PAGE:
What Is It?
Even if you haven’t heard of blockchain technology, it’s likely you’ve heard of bitcoin. So let’s start there.
According to the Bitcoin website, Bitcoin is:
‘a consensus network that enables a new payment system and a completely digital money. It is the first decentralized peer-to-peer payment network that is powered by its users with no central authority or middlemen’.
It’s used by businesses and individuals but is still relatively new in the broad scheme of things. Cryptocurrencies such as Bitcoin – money systems that use cryptography (complicated mathematical proofs which provide high levels of security) – rely on networks called blockchains.
In ‘The Truth About Block Chain’, Marco Iansiti and Karim R. Lakhani describe blockchain technology as ‘an open, distributed ledger that can record transactions between two parties efficiently and in a verifiable and permanent way’. There are both public and private blockchains and these facilitate the transference of data or money between users on the ledger. Bitcoin operates on an entirely public blockchain, which essentially means that everyone using the Bitcoin network can see the transference of money on the blockchain.
However, one of the main benefits – and selling points – of Bitcoin, and blockchain technology in general, is that they offer an entirely new level of security. The people with access to the blockchain can see that data or money has been transferred, but they don’t know where it’s going or who transferred it. No personal details are stored on the ledger; instead every user is given a unique 30+ character alphanumeric address which they use when making a transaction. Bitcoin users are advised to only use addresses once and to create a new address when required.
Bitcoin also provides each user with a ‘wallet’ that has its own private key: ‘a secret piece of data that proves your right to spend bitcoins from a specific wallet through a cryptographic signature’. People don’t see your private key; it is what gives you access to your wallet.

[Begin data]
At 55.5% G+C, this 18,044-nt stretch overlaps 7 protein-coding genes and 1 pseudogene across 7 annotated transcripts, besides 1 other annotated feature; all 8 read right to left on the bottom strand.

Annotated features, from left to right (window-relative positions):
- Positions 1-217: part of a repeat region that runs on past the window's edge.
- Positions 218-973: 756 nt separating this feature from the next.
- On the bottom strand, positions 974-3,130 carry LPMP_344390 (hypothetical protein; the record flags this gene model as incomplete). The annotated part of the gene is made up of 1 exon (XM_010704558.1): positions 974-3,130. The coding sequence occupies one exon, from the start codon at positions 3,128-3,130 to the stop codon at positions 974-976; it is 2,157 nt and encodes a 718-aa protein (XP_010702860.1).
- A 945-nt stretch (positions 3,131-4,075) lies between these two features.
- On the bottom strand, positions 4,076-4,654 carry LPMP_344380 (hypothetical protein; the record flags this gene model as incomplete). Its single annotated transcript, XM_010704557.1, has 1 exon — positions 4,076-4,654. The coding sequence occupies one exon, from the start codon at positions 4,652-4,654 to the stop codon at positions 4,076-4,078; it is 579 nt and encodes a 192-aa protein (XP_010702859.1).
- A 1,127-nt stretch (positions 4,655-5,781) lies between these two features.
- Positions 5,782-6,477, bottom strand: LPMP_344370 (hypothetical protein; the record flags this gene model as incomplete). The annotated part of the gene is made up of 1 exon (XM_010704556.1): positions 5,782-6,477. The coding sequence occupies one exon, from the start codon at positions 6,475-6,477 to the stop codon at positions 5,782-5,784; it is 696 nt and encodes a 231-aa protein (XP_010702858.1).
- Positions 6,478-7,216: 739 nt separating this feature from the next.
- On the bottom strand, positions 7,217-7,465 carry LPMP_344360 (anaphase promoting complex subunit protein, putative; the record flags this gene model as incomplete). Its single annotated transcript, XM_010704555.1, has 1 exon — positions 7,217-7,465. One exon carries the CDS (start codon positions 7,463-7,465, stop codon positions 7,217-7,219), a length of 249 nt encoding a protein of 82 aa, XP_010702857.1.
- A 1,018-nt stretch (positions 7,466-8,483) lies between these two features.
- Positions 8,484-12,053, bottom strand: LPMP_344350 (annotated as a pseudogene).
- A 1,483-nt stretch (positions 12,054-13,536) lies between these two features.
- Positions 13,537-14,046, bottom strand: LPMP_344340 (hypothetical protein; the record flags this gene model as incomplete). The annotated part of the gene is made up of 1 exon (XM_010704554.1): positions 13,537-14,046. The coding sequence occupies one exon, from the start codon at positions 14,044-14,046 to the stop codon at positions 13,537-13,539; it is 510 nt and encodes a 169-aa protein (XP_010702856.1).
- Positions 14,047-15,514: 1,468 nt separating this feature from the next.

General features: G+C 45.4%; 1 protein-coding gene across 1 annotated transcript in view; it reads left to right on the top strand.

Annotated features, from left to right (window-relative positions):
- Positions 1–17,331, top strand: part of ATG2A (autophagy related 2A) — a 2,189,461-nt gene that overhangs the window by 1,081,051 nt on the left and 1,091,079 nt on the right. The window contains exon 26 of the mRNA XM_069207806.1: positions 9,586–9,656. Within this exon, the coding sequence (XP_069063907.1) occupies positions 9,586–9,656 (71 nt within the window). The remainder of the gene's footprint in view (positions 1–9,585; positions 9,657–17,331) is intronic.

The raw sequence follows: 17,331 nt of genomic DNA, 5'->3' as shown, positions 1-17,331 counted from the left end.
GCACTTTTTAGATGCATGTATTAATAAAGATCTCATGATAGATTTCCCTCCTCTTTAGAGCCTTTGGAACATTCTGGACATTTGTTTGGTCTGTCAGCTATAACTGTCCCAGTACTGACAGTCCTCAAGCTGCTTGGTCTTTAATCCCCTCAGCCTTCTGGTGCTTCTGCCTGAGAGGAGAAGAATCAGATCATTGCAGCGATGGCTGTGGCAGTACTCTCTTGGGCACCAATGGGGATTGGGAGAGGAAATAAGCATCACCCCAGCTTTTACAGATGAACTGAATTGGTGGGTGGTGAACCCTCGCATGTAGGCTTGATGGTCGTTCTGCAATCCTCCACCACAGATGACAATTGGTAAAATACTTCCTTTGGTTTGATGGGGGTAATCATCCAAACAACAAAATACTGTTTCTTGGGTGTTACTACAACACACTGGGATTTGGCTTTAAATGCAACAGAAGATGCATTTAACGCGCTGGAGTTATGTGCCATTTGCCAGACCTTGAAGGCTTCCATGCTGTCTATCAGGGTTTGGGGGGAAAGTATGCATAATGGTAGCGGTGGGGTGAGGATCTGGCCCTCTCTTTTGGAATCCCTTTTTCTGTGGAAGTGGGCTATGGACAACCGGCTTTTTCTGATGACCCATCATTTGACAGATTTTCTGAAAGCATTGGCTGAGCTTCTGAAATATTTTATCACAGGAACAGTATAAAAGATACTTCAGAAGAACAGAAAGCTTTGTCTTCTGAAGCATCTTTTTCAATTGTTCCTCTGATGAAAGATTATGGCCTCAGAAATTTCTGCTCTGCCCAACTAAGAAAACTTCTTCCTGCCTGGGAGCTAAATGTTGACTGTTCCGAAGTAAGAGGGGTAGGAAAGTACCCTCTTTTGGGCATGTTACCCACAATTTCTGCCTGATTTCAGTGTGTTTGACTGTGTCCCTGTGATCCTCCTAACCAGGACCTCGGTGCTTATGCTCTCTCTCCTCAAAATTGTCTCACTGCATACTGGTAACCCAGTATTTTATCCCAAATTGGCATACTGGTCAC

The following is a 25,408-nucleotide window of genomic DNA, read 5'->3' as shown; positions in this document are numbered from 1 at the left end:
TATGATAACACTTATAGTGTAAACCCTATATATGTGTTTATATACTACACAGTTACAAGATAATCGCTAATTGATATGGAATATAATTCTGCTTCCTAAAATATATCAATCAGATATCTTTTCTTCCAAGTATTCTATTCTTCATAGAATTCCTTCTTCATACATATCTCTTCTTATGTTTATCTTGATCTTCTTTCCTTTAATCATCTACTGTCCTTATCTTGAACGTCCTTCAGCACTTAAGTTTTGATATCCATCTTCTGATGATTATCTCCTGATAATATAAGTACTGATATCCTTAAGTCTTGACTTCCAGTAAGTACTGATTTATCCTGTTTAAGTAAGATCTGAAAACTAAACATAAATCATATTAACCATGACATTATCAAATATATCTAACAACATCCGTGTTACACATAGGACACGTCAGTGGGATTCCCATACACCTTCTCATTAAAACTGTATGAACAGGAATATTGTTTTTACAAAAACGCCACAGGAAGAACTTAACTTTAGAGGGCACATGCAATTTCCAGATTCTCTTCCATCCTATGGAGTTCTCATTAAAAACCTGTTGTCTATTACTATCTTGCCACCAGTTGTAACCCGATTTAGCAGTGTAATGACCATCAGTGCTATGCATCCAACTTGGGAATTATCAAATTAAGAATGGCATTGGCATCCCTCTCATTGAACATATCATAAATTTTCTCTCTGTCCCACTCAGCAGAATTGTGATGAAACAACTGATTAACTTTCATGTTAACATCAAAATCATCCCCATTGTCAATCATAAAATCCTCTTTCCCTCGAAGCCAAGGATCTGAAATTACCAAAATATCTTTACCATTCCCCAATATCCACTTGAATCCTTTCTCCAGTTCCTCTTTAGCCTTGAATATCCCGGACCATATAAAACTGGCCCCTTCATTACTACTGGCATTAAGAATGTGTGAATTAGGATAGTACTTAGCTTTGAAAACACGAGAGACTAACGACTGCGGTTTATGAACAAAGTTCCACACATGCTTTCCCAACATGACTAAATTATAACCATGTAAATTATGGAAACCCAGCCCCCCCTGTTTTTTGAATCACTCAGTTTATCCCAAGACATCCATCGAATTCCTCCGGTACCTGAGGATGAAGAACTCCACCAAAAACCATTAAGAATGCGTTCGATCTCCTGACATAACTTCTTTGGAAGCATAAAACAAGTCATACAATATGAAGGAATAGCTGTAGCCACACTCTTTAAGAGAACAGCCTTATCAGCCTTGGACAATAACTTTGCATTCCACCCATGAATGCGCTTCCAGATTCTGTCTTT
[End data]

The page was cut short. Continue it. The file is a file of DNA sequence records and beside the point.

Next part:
To summarise: blockchain is the technology behind Bitcoin and Bitcoin is the reason it’s started gathering attention. However, blockchain technology is moving out from beneath Bitcoin as people are becoming more and more interested in the freedom offered by blockchains, including the option of private ledgers.
Now that you know the basics, let’s consider the pros and cons of blockchain for business.
The foundational element to blockchain technology is its decentralisation. A blockchain has no single point of failure and is therefore, innately incorruptible. A distributed ledger means that everyone has equal access to the blockchain. Consequently, blockchains are engendering an entirely new level of financial transparency that is extremely beneficial for consortiums and company groups. It gives businesses independent control over their finances without the need for a transactional intermediary, such as a bank.
Can’t be Altered
The ‘chain’ part of blockchain essentially means that the network makes transactions in a chronological order and that every transaction is linked to the one that came before it. Blockchain databases cannot be changed or corrupted, an attribute which provides better security for businesses making regular, large transactions.
Private and Public Blockchains
Whilst Bitcoin uses a solely public blockchain, private blockchains are growing in popularity. IBM describes private blockchains and their usefulness for business: